I dry off, then climb the ladder. Strangely, after the book tells me that the ladder is fixed to the wall, the next section has me attempting to take the ladder with me, only to find that it's fixed in place. And the storeroom to which it leads contains a couple of portable ladders (along with several coils of rope, some ten-foot poles, a trident, sacks of food (from which I take some supplies, as it's been over a day since I last ate) and several hutches that probably housed animals not so long ago). There are limitations to how much I can take from here, so apart from the food I just grab a rope.

There is another way out of the room. It would be absurd to have the pyramid's food stored in a place only accessible via a submerged tunnel. The other way out is a narrow, unlit tunnel, so I take a torch from the lower level to light my way. After a while I reach a side turning (going by the orientation I made up earlier, it's to the south) and head along it. The torchlight eventually shows a rectangular hole in the floor up ahead, so I approach with caution. Closer inspection reveals the hole to be the mouth of a shaft, and there's a narrow ledge on each side that could be used to get past it.

The shaft itself goes a short distance down to a window in the ceiling of a room below. All I can see is red lighting, a daunting drop to the floor, and a door leading from the room. Despite the drop, I lower myself into the shaft and, hanging on to the edge, break the window with a forceful kick. A humming noise becomes audible, but I don't hear the broken glass hitting the floor. Nor can I see it below me. Troubled by this, I decide not to drop down into the room, instead pulling myself back up and continuing past the mouth of the shaft to a similar hole I can see further along the passage.

The second shaft leads to a more interesting-looking room. Through the window I can see a pile of straw and a large, predatory-looking feline on a long chain. That bit too interesting, I think, so I leave the window unbroken and continue to the T-junction I can see further ahead.

At the junction I turn left, though as the book had me turn around 180º before picking a direction, that involves going right. A compass would have made things so much simpler. Anyway, the passage turns a corner and then terminates at the top of another shaft. It's too dark to make out anything through the glass, but after smashing it (again noticing rather less of a 'broken glass falling 15 feet onto a stone floor' sound effect than would be expected), I am eventually able to make out that the falling glass was cushioned by the thick carpet of live snakes writhing and squirming at the bottom of the pit below. Somewhere else to not visit, then.

Taking the other branch of the T-junction, I round a corner that takes me back 'north', and soon reach an alcove with another of those shafts in. Below the window at the bottom of this shaft is a large dog, currently sleeping, so I let it lie for now and continue along the passage to a T-junction. Further alcoves are visible along both as yet unexplored branches, so I check them out in turn. Nothing is visible through the glass in the first shaft, and breaking it just reveals an empty room. The glass in the bottom of the second shaft is clear, and shows another empty room. Or so it seems, but when I smash the glass on principle, the shards only fall a few feet and then hang suspended in mid-air. If I hadn't left my spare torches by the pool, I'd drop one down the shaft, but as it is, I'll just leave this mystery alone.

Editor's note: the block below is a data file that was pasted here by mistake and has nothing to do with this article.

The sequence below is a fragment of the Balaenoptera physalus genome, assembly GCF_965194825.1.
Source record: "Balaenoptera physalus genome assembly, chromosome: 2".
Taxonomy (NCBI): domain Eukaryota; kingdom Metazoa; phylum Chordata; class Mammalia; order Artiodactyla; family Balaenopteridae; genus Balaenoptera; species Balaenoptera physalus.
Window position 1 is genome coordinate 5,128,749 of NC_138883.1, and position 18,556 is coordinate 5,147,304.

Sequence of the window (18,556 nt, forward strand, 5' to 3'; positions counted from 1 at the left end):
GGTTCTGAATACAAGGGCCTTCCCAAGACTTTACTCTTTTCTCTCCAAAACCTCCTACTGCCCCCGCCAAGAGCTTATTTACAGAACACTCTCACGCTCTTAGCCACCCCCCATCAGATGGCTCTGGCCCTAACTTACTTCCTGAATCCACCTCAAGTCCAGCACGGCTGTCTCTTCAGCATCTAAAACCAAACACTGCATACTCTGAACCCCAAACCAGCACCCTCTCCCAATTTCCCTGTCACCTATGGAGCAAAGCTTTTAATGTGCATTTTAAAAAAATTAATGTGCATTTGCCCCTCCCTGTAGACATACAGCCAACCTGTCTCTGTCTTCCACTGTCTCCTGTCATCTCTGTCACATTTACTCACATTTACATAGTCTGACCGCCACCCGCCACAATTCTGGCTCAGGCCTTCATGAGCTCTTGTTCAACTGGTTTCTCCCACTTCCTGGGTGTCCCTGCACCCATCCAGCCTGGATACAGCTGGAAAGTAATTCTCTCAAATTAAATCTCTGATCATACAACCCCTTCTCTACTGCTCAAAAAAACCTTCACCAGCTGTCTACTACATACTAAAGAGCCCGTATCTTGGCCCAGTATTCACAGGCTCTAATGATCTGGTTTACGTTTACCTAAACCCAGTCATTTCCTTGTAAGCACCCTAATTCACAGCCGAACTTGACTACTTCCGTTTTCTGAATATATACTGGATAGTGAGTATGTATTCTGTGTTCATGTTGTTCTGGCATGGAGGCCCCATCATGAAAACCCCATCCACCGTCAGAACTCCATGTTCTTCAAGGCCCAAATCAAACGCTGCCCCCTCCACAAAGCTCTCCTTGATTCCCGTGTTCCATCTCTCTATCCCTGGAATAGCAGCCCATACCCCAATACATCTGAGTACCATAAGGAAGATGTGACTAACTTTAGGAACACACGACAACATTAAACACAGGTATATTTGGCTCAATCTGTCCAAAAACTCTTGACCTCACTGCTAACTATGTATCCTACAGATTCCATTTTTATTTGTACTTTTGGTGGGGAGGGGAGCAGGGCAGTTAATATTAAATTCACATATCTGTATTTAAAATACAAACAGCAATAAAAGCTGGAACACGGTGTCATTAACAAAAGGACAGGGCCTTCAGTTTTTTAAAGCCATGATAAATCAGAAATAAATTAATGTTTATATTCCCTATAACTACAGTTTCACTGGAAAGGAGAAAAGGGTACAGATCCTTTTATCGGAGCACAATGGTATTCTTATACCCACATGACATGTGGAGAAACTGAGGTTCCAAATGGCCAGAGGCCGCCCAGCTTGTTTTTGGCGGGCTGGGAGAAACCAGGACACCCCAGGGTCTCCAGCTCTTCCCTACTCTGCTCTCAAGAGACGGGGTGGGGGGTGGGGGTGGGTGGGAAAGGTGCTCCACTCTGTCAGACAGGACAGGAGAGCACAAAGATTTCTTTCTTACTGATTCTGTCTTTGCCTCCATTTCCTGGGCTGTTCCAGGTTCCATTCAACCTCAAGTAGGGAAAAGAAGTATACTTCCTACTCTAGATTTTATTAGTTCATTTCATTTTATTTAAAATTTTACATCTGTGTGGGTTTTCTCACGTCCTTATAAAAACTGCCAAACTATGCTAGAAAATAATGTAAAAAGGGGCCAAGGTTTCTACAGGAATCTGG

There are still parts of this network of passages that I've not yet explored, so I continue on to them, finding one shaft that the book won't let me investigate after I think I see something moving below the glass, and another that clearly leads to a room containing a Giant Scorpion. Eventually I wind up back where I entered these passages. So even if the people who use the pyramid know how to open these windows, the only way to get to the storeroom without getting wet is to access a window in the ceiling of a room that probably contains something dangerous and then chimney their way up a narrow shaft. That's not very efficient.

Time to get resourceful. I leave my equipment in the storeroom, descend to the small pool room, swim through to the larger one, and get my original rope and my torches. Swim back again, reclaim my equipment (except for the rope I took from the storeroom) and grab a ladder. For some reason I can't take a ladder and a rope from the storeroom, but I can take a ladder if I have my own rope.

Returning to the shaft above the room in which the broken glass hung in mid-air, I light a spare torch and drop it down. It falls no further than the glass, but the light it gives off indicates that it's landed on something invisible, wet and absorbent. The flames soon go out, and I note that the broken glass has sunk a little deeper into the unseen thing. Definitely not a room to try jumping into.